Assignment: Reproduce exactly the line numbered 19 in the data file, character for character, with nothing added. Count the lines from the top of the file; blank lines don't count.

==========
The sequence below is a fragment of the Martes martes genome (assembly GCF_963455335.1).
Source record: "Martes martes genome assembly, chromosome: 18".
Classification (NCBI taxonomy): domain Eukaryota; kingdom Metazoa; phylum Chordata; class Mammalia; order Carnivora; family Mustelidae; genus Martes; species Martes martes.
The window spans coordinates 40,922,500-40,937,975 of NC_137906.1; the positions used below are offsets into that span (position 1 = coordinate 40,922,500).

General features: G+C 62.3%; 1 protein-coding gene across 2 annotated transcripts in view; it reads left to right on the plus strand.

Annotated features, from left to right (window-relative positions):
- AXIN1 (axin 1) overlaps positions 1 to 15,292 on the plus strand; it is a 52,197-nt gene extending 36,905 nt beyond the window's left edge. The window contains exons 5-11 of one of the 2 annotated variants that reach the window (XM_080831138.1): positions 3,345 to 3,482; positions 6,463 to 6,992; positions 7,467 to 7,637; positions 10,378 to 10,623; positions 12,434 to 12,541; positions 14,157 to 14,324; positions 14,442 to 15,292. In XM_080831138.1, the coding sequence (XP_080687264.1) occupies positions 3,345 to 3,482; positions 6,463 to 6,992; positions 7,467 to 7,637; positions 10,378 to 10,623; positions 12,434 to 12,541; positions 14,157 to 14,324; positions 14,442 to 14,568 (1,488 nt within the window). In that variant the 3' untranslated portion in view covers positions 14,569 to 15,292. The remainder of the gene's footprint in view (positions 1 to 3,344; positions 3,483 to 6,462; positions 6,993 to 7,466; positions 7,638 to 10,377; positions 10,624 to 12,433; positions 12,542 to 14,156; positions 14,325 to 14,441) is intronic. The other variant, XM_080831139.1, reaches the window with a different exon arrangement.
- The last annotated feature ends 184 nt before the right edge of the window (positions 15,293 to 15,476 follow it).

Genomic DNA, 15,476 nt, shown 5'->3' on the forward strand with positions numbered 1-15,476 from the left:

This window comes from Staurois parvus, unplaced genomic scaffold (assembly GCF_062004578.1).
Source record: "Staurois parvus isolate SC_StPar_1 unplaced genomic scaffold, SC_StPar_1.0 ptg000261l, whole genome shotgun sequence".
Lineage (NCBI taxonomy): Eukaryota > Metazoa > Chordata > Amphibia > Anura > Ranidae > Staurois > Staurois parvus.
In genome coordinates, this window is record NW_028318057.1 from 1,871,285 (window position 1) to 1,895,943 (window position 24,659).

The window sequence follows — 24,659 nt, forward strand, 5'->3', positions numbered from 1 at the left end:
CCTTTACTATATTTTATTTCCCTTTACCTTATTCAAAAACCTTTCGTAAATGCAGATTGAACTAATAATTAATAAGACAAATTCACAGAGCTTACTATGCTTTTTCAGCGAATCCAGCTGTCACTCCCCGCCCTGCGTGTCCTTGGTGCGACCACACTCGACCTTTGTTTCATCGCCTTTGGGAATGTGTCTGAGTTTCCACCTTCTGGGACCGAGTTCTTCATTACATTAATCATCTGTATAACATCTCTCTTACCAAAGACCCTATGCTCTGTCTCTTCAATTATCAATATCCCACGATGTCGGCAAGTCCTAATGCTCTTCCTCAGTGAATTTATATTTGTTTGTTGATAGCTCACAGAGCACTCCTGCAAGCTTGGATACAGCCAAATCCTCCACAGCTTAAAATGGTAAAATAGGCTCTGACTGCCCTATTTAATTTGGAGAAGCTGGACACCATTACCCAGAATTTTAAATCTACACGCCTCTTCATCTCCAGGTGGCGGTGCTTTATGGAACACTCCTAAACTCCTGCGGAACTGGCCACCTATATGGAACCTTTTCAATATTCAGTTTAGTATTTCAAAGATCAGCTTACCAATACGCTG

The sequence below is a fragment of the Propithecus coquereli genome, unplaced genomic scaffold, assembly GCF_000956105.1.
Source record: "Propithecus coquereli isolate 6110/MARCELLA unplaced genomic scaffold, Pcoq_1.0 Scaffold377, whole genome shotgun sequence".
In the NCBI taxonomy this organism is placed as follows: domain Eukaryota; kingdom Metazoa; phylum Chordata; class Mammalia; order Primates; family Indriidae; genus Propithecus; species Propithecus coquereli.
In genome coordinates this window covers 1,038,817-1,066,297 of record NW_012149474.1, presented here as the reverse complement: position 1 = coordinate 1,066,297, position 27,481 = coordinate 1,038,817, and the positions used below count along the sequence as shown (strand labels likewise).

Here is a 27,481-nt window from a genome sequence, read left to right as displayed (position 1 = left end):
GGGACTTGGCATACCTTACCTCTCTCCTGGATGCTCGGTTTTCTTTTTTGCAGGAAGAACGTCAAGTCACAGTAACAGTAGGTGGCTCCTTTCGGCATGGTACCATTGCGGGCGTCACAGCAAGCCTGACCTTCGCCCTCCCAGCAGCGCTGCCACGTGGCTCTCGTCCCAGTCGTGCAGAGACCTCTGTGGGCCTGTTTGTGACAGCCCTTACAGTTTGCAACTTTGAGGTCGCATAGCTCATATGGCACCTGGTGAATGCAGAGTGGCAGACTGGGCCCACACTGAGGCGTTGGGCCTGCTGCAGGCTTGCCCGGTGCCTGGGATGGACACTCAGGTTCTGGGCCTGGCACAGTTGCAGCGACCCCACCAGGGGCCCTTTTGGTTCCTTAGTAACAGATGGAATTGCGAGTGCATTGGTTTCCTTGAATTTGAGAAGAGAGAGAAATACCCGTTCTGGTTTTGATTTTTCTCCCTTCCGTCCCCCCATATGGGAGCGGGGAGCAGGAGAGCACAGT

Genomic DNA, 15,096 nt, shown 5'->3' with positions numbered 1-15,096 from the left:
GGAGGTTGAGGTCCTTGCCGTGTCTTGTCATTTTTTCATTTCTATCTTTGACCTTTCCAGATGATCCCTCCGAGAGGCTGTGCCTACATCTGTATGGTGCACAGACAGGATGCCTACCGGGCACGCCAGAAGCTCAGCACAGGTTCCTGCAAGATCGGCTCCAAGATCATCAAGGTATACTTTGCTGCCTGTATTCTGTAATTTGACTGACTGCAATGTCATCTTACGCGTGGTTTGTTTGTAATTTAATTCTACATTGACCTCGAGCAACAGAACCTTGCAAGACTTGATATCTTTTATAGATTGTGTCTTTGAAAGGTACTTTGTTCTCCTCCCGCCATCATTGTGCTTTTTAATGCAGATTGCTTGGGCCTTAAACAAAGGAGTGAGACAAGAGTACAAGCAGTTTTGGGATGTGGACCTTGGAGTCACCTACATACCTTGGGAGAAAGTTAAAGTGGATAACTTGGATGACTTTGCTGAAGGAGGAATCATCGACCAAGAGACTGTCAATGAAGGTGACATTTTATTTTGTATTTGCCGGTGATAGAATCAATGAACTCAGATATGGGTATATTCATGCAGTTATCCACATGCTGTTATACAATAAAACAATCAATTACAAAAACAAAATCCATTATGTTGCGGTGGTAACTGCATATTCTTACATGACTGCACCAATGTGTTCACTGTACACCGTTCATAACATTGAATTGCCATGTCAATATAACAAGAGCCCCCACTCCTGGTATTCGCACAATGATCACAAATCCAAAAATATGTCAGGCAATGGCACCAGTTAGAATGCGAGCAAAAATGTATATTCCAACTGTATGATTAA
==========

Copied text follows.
In genome coordinates this window covers 1,038,817-1,066,297 of record NW_012149474.1, presented here as the reverse complement: position 1 = coordinate 1,066,297, position 27,481 = coordinate 1,038,817, and the positions used below count along the sequence as shown (strand labels likewise).